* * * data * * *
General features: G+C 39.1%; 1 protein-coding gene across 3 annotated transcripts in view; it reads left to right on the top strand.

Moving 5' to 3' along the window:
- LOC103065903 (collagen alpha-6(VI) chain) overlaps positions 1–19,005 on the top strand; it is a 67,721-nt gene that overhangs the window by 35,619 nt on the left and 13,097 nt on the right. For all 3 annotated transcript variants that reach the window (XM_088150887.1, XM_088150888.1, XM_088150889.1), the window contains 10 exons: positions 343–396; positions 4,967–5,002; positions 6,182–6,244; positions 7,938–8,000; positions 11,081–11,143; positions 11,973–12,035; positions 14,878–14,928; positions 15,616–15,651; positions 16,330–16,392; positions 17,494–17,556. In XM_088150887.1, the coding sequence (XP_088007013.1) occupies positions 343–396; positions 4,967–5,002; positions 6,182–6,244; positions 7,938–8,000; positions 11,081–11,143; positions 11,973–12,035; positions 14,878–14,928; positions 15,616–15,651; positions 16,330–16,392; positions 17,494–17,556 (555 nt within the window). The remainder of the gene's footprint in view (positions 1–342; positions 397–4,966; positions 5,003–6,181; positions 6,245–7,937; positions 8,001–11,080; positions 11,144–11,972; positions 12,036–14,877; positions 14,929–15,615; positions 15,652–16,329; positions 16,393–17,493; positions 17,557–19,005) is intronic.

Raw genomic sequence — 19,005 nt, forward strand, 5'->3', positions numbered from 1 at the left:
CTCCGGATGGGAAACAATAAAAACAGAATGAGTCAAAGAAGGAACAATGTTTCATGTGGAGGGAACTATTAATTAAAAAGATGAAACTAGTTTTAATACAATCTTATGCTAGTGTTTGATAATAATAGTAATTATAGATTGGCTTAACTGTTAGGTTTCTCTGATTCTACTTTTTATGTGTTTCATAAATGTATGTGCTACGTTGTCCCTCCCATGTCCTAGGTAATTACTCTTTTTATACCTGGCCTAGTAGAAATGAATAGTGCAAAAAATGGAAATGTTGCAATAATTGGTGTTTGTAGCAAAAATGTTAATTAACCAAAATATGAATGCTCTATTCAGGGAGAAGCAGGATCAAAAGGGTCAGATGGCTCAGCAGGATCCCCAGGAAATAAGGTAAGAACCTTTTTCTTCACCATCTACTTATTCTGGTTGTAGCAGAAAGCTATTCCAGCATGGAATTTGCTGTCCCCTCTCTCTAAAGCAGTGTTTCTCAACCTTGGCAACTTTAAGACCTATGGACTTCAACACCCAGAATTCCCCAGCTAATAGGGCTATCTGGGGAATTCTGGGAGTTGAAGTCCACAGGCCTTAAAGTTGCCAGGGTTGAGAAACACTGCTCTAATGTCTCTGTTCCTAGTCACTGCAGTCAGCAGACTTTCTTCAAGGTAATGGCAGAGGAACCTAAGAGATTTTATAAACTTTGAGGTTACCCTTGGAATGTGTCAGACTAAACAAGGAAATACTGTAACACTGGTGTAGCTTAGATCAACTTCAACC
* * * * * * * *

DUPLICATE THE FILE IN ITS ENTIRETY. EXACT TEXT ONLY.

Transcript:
General features: G+C 39.1%; 1 protein-coding gene across 3 annotated transcripts in view; it reads left to right on the top strand.

Moving 5' to 3' along the window:
- LOC103065903 (collagen alpha-6(VI) chain) overlaps positions 1–19,005 on the top strand; it is a 67,721-nt gene that overhangs the window by 35,619 nt on the left and 13,097 nt on the right. For all 3 annotated transcript variants that reach the window (XM_088150887.1, XM_088150888.1, XM_088150889.1), the window contains 10 exons: positions 343–396; positions 4,967–5,002; positions 6,182–6,244; positions 7,938–8,000; positions 11,081–11,143; positions 11,973–12,035; positions 14,878–14,928; positions 15,616–15,651; positions 16,330–16,392; positions 17,494–17,556. In XM_088150887.1, the coding sequence (XP_088007013.1) occupies positions 343–396; positions 4,967–5,002; positions 6,182–6,244; positions 7,938–8,000; positions 11,081–11,143; positions 11,973–12,035; positions 14,878–14,928; positions 15,616–15,651; positions 16,330–16,392; positions 17,494–17,556 (555 nt within the window). The remainder of the gene's footprint in view (positions 1–342; positions 397–4,966; positions 5,003–6,181; positions 6,245–7,937; positions 8,001–11,080; positions 11,144–11,972; positions 12,036–14,877; positions 14,929–15,615; positions 15,652–16,329; positions 16,393–17,493; positions 17,557–19,005) is intronic.

Raw genomic sequence — 19,005 nt, forward strand, 5'->3', positions numbered from 1 at the left:
CTCCGGATGGGAAACAATAAAAACAGAATGAGTCAAAGAAGGAACAATGTTTCATGTGGAGGGAACTATTAATTAAAAAGATGAAACTAGTTTTAATACAATCTTATGCTAGTGTTTGATAATAATAGTAATTATAGATTGGCTTAACTGTTAGGTTTCTCTGATTCTACTTTTTATGTGTTTCATAAATGTATGTGCTACGTTGTCCCTCCCATGTCCTAGGTAATTACTCTTTTTATACCTGGCCTAGTAGAAATGAATAGTGCAAAAAATGGAAATGTTGCAATAATTGGTGTTTGTAGCAAAAATGTTAATTAACCAAAATATGAATGCTCTATTCAGGGAGAAGCAGGATCAAAAGGGTCAGATGGCTCAGCAGGATCCCCAGGAAATAAGGTAAGAACCTTTTTCTTCACCATCTACTTATTCTGGTTGTAGCAGAAAGCTATTCCAGCATGGAATTTGCTGTCCCCTCTCTCTAAAGCAGTGTTTCTCAACCTTGGCAACTTTAAGACCTATGGACTTCAACACCCAGAATTCCCCAGCTAATAGGGCTATCTGGGGAATTCTGGGAGTTGAAGTCCACAGGCCTTAAAGTTGCCAGGGTTGAGAAACACTGCTCTAATGTCTCTGTTCCTAGTCACTGCAGTCAGCAGACTTTCTTCAAGGTAATGGCAGAGGAACCTAAGAGATTTTATAAACTTTGAGGTTACCCTTGGAATGTGTCAGACTAAACAAGGAAATACTGTAACACTGGTGTAGCTTAGATCAACTTCAACC